Corduroy Turtle asked for desperation, so I'm giving him desperation. I will bitchslap his desperation need so much it will turn from a needy girlfriend to a shallow seductress. That's right. SEDUCTRESS.
-My avatar is my actual face. With a plushie Yoshi's face creeping in aswell. And although it is too small to see, there is a lady's purse in the background (my sisters).
-I have lost the original photo, so seeing it again (slightly) bigger all over a gaming convention will make me watch re-runs of Fraiser and actually laugh and understand the jokes.
*I'd love to insert a picture here, but the free wi-fi I'm using has blocked me from uploading pictures. Because SCIENCE*
But seriously, that show's subtext makes my brain want to drink bleach because it feels so stupid. If my brain had a mouth, and internal digestion system...and a Kao-Ken X4 Attack.
Anyway, digression occured.
Considering I live in the UK, America is far away. Seeing half of my english mug would be gracing American soil before I even get there in reality, would make me feel pretty awesome.
If you took me along with you, producing a poor cockney accent to go along with me would be allowed, considering my Londoner status. I could be like a victorian chimney sweep...with a green dinosaur.
You could take me to the Assassin's Creed III's booth and photoshop a middle finger in, because you know, you could showcase all my beautiful British ignorance :D.
Also, considering I don't spend enough time hanging out with the Dtoid Community, I would love for me to at least a few memories of Dtoid besides writing blogs, and spending every 5 mins refreshing to see what people's responses to it are. I can never got involved in playdates because it would require me to stay up to 5-6 AM and considering I'm about to start college, that's simply not feesible.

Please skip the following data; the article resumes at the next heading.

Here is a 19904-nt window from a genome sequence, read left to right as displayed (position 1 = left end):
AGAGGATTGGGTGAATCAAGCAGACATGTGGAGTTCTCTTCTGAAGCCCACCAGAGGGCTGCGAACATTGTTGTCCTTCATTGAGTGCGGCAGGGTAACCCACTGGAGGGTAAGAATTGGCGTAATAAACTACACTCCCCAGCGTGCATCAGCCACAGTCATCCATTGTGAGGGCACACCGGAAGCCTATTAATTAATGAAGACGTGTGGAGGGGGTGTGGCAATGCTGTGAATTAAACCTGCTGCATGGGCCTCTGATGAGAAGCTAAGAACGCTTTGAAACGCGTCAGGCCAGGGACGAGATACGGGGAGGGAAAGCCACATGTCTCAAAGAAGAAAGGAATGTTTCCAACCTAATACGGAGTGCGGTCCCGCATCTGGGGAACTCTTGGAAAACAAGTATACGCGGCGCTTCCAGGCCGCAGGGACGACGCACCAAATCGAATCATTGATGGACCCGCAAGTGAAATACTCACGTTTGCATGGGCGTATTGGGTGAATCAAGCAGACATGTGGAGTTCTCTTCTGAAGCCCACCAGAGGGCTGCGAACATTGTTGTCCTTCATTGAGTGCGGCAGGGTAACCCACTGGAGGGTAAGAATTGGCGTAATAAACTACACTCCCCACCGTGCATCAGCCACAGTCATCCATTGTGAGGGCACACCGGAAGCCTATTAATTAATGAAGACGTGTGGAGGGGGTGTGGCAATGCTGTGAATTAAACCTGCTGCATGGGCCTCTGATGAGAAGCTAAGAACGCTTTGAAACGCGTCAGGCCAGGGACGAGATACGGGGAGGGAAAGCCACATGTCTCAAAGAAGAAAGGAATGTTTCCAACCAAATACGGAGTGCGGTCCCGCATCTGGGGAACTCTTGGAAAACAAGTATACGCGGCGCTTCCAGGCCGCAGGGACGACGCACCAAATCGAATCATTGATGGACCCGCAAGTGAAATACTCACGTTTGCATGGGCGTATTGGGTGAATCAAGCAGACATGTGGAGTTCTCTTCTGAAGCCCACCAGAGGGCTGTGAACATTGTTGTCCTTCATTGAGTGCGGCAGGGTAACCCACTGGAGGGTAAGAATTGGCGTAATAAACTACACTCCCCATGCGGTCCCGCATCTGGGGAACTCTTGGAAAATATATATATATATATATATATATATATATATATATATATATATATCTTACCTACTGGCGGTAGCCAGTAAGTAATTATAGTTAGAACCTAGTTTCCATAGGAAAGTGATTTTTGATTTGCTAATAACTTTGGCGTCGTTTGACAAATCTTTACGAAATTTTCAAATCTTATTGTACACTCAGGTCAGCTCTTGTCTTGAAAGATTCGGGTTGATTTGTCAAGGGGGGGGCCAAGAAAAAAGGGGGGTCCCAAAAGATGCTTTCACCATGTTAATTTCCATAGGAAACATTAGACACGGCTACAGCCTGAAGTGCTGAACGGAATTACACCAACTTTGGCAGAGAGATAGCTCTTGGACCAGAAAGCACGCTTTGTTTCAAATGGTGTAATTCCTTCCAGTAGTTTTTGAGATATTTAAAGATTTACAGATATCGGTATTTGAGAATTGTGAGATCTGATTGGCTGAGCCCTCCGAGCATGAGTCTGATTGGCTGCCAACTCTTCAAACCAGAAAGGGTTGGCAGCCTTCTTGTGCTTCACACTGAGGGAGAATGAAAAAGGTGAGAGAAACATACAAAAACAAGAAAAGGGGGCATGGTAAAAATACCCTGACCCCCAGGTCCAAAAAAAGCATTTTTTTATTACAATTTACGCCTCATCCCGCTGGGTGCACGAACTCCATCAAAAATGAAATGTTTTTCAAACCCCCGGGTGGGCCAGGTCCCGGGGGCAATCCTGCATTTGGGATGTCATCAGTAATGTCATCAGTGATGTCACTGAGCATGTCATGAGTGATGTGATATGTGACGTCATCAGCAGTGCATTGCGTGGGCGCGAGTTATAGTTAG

I lost my Yoshi. Give him something which I can place on his imaginary grave. A pic of him with awesome people might cheer him up in Mario Heaven.
I am baffled. By many things, but one thing seems to be itching the back of my mind right now.
I can't seem to grasp why nobody seems interested in Sleeping Dogs.
When I saw the "Sleeping Dogs Voice Talent Trailer" uploaded, the general response seemed to be "Emma Stone is so hot, might take an interest in this game now" and "LOL thought this was about Watch Dogs" and I felt the confusion levels in my head rising.
I couldn't (and still can't) see why people aren't getting excited about this game. It seems to have all the ingredients for a behemoth of a video game IP.
It has Hollywood (and Hong Kong) Top class voice acting .Seriously, Lucy Liu and Emma Stone, and even Tom Wilkinson from The Kennedys and Batman Begins? Saints Row The Third had a pornstar, a washed out wrestler and a dude from "Lost". Not even the fat one.
It has impressive gameplay. The combat looks incredibly visceral and brutal, and adding the environment as a weapon (and actually utilising it properly, I didn't bother at one time in Spec Ops : The Line to shoot out the windows and drop sand on them.) The driving and general feel of the game looks incredible and really engaging.